For as long as Kyle Frazier can remember, his dream has been to sign with a team in the National Football League. And while the lofty aspiration is a long shot — less than 1 percent of athletes that play high school football make an NFL roster — Frazier's goal could be realized sometime during the next few months.
“It has always been something I've wanted to do since I started my football career,” he said. “Once I decided I was going to go for this, I've given it my all. Hopefully, something good happens.”
While the 2008 Damascus High School graduate and current Monmouth (N.J.) University grad student is realistic about his admittedly slim chances, it appears that a few NFL teams have taken interest. Frazier said he felt like he performed “pretty well” for scouts from the New Orleans Saints and New York Jets during the Hawks' pro day on March 12, and held private workouts with the Jets and New York Giants last week.
Statistically, of the 100,000 high school seniors who play football every year, only 215 will ever make an NFL roster, according to the NFL Players Association's website (www.nflplayers.com). Of the 9,000 players that play in college, according to the site, only 310 are invited to the NFL scouting combine, the pool from which teams draft players.
The fact Frazier, who was not invited to the combine, is coming from a small college program also limits his national exposure. But there are plenty of professional football players that have found success from the non-Bowl Championship Series Conference programs, including Monmouth graduate and Dallas Cowboys wide receiver Miles Austin, who went undrafted in 2006.
Frazier, who led Damascus to state titles in 2005 and 2007 with coach Dan Makosy, will graduate as Monmouth's all-time leader in passing attempts, completions, completion percentage and second in passing yards, passing touchdowns and total offense. Last fall was his best collegiate season in the shotgun spread offense, completing more than 67 percent of his passes for 2,431 yards and 17 touchdowns. Frazier also is mobile in the pocket and can run the zone read effectively, according to Monmouth offensive coordinator Scott Van Zile.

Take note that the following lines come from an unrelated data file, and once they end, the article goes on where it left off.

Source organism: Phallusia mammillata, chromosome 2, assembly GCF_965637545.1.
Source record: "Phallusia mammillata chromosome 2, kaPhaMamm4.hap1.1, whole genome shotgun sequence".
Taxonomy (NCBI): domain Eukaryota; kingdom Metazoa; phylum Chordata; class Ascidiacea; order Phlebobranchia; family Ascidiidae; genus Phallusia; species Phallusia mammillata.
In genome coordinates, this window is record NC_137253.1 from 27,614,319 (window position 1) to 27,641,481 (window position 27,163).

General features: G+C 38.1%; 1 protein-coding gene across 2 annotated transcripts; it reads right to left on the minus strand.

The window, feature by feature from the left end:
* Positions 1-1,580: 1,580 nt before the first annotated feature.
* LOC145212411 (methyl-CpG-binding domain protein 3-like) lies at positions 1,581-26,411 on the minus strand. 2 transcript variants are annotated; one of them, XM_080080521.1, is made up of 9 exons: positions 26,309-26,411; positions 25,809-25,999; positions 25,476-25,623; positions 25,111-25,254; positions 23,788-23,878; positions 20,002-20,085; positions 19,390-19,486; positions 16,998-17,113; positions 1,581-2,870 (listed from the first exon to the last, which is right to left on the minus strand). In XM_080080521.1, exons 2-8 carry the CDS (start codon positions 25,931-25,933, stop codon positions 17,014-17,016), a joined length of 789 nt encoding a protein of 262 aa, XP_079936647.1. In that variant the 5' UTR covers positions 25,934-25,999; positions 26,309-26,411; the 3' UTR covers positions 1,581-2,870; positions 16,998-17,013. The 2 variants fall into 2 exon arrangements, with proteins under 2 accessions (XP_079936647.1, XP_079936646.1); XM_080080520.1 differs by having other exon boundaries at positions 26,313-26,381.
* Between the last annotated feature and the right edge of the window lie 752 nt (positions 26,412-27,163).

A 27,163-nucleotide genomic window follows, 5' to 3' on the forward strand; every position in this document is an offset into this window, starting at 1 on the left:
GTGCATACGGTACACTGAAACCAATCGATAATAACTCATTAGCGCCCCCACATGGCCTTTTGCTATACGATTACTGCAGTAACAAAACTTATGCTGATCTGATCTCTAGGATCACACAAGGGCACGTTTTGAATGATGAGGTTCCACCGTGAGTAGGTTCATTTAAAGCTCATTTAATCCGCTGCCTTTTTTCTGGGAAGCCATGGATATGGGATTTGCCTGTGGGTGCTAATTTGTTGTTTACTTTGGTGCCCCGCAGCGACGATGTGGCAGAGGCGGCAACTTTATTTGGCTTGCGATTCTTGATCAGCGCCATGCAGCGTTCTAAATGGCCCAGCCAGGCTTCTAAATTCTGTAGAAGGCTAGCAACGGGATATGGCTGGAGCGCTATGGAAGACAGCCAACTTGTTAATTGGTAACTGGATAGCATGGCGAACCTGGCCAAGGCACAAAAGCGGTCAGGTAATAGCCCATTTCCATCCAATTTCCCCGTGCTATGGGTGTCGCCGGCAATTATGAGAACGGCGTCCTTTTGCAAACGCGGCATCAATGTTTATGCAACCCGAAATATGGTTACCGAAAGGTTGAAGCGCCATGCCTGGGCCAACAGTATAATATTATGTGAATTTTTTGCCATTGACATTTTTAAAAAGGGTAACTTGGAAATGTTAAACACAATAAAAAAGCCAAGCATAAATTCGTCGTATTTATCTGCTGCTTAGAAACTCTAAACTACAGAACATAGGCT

“He's got a lot of things working for him and just has to polish them up,” said Van Zile, who also praised Frazier's mechanics. “He's played four years as the primary starter and I think that benefits him. Physically, he's got good size and versatility. The biggest thing will be if he can get into a camp with an opportunity. ...
“The thing about Kyle is that if he's put on that stage, he can go out in a mini camp — I'd be shocked if he didn't impress.”
Added Frazier: “I've been told that I would be a free agent kind of thing. Not many guys get this opportunity, but it can be realistic — I'm not coming from Alabama — for small school kids like Miles Austin. ... It's getting more and more realistic.”
Frazier, a first team All-Gazette quarterback in 2007, has drawn inspiration from his brothers, Gregg, an assistant at Damascus, and Connor, a sophomore quarterback at Towson University. Gregg, in fact, helped Kyle promote himself and find an agent, Warren Schmidt, of the ProStar Sports Agency.
Frazier also has been receiving instruction from former NFL quarterback Scott Brunner in preparation for workouts. Frazier says his biggest adjustment has been taking snaps from under center.
“I'm working on, and have to improve on, everything,” Frazier said. “But going under center is just one of the big things to get used to again and coming out with three, five and seven step drops.”
If football does not work out, Frazier will be well-prepared for life. He is currently finishing his master's degree in homeland security and hopes to pursue a career with the government. But for now, only football is on his mind.
“I haven't really thought about anything else,” he said.
The NFL draft is scheduled for April 25-27 in New York City.